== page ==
A Bangladeshi artist and developer teamed up with the support of Facebook to develop an Augmented Reality (AR) filter for Bangla New Year. This vibrant AR effect gave people the opportunity to welcome the Bangla New Year online and share the festivities with friends and family without leaving their homes, said a media release on Thursday. Also read:Facebook acknowledges a bug that blocked coronavirus news The social media platform supports local creators from around the world. This is the first AR filter that Facebook has helped create for Bangladesh in collaboration with local talent. Young developer Ishrat Urmi and artist Arafat Karim worked together to design and build the effect with emblems of Pohela Boishakh - mongol jatra, masks, and face paint in Bangla. Urmi is a member of the Facebook Developer Circle in Bangladesh, a community of innovators who receive opportunities from Facebook to develop their skills and network with developer communities from other countries. Post and Telecommunications Minister Mustafa Jabbar posted a video on his Facebook page and congratulated Facebook and the creators for this innovative initiative. The AR effect has been used and shared by many, including popular celebrities like Jaya Ahsan, Tahsan Khan, and Sabnam Faria. Also read:Facebook working on Instagram for kids under 13 Facebook family of apps connect people around the world and help them observe and participate in cultural moments no matter where they are. As COVID-19 cases spike in Bangladesh and people stay at home, online platforms and virtual sharing can help foster a sense of community and help people stay together while apart.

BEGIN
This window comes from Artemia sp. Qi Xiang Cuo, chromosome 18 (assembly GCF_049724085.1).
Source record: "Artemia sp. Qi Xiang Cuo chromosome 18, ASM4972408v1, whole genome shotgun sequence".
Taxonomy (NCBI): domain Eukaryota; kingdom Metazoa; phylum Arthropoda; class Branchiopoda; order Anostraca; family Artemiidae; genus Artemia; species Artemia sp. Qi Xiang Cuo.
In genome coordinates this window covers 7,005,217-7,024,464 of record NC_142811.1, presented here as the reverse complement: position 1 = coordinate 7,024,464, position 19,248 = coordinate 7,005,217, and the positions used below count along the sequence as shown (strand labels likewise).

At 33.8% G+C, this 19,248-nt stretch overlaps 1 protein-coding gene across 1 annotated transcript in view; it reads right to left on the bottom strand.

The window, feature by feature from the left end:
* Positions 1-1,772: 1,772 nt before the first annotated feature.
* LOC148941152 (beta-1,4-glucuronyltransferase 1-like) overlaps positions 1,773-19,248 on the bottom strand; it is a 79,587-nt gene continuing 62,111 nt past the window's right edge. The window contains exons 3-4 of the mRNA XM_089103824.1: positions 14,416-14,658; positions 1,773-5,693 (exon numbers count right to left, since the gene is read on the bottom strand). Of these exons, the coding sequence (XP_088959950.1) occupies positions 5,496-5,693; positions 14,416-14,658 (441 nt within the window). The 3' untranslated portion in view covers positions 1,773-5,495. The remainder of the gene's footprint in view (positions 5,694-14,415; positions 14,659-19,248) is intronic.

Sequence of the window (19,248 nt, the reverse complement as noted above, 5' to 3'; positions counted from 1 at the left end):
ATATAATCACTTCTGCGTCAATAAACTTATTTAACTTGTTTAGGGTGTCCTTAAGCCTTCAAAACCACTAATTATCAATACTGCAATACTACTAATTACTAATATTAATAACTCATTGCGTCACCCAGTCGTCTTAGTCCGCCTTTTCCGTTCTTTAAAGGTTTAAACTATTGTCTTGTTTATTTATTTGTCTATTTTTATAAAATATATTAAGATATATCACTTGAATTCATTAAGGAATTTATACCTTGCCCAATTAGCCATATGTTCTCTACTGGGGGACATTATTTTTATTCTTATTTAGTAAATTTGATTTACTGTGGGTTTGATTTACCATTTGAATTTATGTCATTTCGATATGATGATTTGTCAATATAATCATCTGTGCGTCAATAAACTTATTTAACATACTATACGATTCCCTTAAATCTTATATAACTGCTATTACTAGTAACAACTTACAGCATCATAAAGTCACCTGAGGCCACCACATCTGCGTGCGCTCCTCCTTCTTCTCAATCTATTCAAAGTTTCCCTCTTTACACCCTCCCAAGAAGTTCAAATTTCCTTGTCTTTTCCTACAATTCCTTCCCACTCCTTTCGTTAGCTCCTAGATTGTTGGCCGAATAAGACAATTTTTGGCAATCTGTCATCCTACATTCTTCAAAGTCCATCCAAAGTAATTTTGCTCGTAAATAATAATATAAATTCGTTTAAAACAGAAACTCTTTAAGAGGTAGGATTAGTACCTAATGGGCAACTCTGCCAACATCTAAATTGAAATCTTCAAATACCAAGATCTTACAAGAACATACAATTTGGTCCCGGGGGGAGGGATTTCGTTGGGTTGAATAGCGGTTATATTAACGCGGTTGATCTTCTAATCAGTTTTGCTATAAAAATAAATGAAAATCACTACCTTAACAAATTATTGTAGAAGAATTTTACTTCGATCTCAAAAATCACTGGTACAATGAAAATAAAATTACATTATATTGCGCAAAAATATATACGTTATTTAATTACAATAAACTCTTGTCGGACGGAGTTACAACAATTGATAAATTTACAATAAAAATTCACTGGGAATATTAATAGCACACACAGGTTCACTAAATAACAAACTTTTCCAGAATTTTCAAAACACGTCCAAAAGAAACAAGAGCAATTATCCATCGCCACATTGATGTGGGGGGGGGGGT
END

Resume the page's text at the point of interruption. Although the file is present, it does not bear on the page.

Facebook has partnered with Bangladesh’s ICT Division and the Ministry of Health and Family Welfare to announce a campaign to raise awareness about COVID-19 and help Bangladeshis get vaccinated. The campaign aims to increase people’s uptake of preventive health practices and vaccination intent in the country. Facebook will take several steps to holistically support vaccine rollout and the nationwide awareness campaign towards safe hygiene practices, particularly given the recent surge in COVID-19 cases. Also read:Facebook acknowledges a bug that blocked coronavirus news By encouraging people to visit COVID-19 Information Center, which is also available in Bangla, the platform will make it easier for people to access credible information and best practices on preventive hygiene measures. It also contains modules on mental health and vaccine safety, and provides easy access to www.corona.gov.bd for latest government directives, said a media release on Tuesday. Through News Feed notifications, Facebook will direct people to register for COVID-19 vaccine on www.surokkha.gov.bd and nudge them to continue wearing masks. On World Health Day, the social media platform launched a public education campaign (www.fightcovidmisinfo.com) to help Bangladeshis learn how to identify and combat false information about COVID-19 and related health measures. The public education modules are available in Bangla to ensure that it is more relatable and practical to people in the country. “As Bangladesh is seeing a significant spike in COVID-19 cases like many parts of the world, it’s reassuring to see how health awareness and safe vaccination efforts have been ramped up to reach more people in the country,” said Sabhanaz Rashid Diya, who leads Public Policy for Bangladesh at Facebook. “By working closely with the national health agencies and public health experts, and using Facebook’s scale and speed to reach people, we are committed to do our part to help Bangladeshis access credible information, adopt safe health practices, get vaccinated and come together as a community.” Also read:Facebook working on Instagram for kids under 13 In Bangladesh, Facebook has been working closely with the ICT Division and Ministry of Health and Family Welfare of Bangladesh throughout the pandemic to increase awareness on COVID-19 preventive health practices. “Today, it has become crucial for us, as a community, to work hand-in-hand to protect ourselves as increasing adoption of digital lifestyle by all walks of society exposes us to new risks of unprecedented proportions ranging from identity theft to wrong decision because of disinformation. I would like to thank Facebook for taking this broad measure and we are delighted to be part of this campaign to promote vaccination, mask wearing and social distancing to a much greater population,” said Anir Chowdhury, Policy Advisor of a2i (Aspire to Innovate) Programme, ICT Division and Cabinet Division, Government of Bangladesh and UNDP Bangladesh. He added, “At a2i, we are constantly coming up with new innovations and measures to ease the lives of our citizens during these difficult times. We look forward to working with Facebook in finding newer ways to help the citizens of our country.” Globally, Facebook has connected over 2 billion people to resources from health authorities through the COVID-19 Information Center and removed more than 12 million pieces of harmful misinformation about COVID-19 and approved vaccines from its family of apps.